On his part, Governor Ayade expressed hope that having established strong footing in various West African countries, he was confident that the firm would replicate same experience in Cross River.

“Make haste, as right now, we are under pressure from other companies, but as a state, we have not committed to any specific company in paper and in writing for the superhighway. It is open and virgin, you can come in as soon as you can,” the governor said.

He, further added that the choice of Calabar was appropriate, stating a list of benefits to be enjoyed by the Jiangxi Corporation.

According to him, the over 21,000 sq km land bounded by the Atlantic Ocean, the proposed Bakassi deep seaport which would aid in the evacuation of goods while providing a link to other West Africa countries, were among the benefits if the company fully partnered with the state and established its headquarters therein.

NIPSS Set To Graduate 67 SEC 38 Participants 

nipss, SEC 38The National Institute for Policy and Strategic Studies, kuru, Jos North Central Nigeria, is set to graduate 67 participants of the Senior Executive Course (SEC 38).

Briefing journalists on the activities of the institute towards the graduation ceremony, Acting Director General Of The Institute, Mr Jonathan Juma, said President Muhammadu Buhari is expected to be the Special Guest of Honour at the occasion.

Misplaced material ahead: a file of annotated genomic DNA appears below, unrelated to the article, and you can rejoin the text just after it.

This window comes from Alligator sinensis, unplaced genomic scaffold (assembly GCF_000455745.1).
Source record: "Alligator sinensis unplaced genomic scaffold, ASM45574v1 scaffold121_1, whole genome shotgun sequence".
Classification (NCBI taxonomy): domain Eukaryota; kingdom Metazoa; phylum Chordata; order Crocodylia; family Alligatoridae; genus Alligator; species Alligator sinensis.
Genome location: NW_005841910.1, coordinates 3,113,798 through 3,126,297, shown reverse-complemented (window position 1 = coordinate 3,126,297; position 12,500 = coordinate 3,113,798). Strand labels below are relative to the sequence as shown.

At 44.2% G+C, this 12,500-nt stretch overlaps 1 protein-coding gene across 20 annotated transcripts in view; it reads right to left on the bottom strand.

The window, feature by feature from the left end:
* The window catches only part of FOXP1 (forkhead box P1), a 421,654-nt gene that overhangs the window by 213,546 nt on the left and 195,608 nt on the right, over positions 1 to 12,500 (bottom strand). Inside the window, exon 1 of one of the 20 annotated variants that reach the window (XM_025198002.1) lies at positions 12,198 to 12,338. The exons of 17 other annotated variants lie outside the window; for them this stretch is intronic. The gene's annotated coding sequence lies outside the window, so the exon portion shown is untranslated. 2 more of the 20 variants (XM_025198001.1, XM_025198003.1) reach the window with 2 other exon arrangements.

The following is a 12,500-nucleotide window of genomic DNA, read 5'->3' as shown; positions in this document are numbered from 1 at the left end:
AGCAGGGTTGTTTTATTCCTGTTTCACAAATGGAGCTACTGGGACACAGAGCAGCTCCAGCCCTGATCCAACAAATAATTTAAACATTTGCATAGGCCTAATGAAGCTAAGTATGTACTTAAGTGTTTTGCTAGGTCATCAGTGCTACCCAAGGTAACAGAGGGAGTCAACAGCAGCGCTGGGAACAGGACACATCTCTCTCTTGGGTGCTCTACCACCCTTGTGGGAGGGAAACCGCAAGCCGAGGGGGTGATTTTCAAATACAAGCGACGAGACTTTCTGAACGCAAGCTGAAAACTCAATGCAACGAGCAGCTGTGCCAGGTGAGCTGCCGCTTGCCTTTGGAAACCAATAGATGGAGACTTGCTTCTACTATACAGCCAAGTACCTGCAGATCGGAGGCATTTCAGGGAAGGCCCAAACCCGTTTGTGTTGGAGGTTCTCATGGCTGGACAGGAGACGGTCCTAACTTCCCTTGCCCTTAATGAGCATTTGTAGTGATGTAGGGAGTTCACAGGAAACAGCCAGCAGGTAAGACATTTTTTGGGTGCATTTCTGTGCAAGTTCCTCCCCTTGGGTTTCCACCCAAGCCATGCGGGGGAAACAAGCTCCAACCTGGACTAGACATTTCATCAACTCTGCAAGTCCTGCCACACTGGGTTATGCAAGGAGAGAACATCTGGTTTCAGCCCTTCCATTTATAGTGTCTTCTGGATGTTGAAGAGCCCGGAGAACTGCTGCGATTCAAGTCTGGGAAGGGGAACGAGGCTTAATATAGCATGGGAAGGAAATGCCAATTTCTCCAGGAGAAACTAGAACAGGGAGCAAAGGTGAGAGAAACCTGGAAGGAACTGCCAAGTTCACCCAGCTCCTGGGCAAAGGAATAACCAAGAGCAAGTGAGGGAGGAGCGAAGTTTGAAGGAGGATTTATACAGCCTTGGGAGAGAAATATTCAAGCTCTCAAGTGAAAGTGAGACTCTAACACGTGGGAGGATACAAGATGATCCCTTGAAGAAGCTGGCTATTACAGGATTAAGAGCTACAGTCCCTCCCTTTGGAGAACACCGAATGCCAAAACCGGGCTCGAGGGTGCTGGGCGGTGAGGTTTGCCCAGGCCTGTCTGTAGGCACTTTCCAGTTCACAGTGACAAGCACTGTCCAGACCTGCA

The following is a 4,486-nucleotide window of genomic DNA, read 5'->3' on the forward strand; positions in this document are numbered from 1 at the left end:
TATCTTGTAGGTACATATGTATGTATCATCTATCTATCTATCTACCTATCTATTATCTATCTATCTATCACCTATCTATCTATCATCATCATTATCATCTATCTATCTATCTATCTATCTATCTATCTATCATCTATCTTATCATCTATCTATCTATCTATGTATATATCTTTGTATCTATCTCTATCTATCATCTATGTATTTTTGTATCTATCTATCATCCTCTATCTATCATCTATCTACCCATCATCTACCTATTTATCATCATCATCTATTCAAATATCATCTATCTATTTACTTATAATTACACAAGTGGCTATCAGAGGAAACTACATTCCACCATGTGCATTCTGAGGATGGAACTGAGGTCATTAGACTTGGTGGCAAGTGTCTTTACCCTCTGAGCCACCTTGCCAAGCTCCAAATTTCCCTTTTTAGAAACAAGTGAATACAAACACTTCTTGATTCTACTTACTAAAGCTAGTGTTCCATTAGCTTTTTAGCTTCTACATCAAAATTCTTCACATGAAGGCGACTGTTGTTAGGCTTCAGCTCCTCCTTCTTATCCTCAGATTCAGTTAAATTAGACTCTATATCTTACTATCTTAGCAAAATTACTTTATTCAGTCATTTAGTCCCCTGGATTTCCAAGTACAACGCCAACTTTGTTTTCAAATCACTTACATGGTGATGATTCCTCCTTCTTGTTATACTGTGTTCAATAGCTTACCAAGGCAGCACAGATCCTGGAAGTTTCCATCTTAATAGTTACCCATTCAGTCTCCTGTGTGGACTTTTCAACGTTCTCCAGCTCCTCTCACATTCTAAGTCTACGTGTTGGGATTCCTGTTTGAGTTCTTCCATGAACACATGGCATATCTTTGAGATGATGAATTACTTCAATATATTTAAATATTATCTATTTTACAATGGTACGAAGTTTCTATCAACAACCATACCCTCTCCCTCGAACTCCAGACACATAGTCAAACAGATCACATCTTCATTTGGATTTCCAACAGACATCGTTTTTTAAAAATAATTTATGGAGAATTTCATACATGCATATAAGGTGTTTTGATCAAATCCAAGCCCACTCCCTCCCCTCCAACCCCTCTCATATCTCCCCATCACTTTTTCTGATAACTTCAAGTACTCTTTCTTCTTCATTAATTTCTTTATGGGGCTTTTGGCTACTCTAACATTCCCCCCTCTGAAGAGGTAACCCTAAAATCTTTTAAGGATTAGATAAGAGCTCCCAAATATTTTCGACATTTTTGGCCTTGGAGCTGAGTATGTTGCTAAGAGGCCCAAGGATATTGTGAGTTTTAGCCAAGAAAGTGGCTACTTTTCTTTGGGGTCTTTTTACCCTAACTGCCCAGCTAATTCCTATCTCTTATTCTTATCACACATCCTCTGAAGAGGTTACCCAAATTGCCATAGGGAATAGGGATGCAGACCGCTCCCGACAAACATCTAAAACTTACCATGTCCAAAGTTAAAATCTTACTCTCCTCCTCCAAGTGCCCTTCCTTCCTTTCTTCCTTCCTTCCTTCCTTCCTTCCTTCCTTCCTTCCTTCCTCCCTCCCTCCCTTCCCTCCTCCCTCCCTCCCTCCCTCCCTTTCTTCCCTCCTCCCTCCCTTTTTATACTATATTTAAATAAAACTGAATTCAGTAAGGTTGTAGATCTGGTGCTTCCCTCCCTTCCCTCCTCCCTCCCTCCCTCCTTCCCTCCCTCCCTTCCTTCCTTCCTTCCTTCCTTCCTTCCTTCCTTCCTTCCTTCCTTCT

The course which commenced in March 2016, was themed: “Strengthening Institutional Mechanism for Poverty reduction and Inclusive Development in Nigeria”, with participants embarking on study tours of states within the country and outside the country.

Tunisia, Kenya, Cote D’Ivoire, Ghana, Namibia and Ethiopia were some of the countries visited by participants, while the international tours included India, Poland, Indonesia, Sri Lanka, Romania and Thailand.

Also, participants of the SEC 38 course, had a presidential parley with the President, where paper presentations were done as well as recommendations presented to the him, on the theme of the course.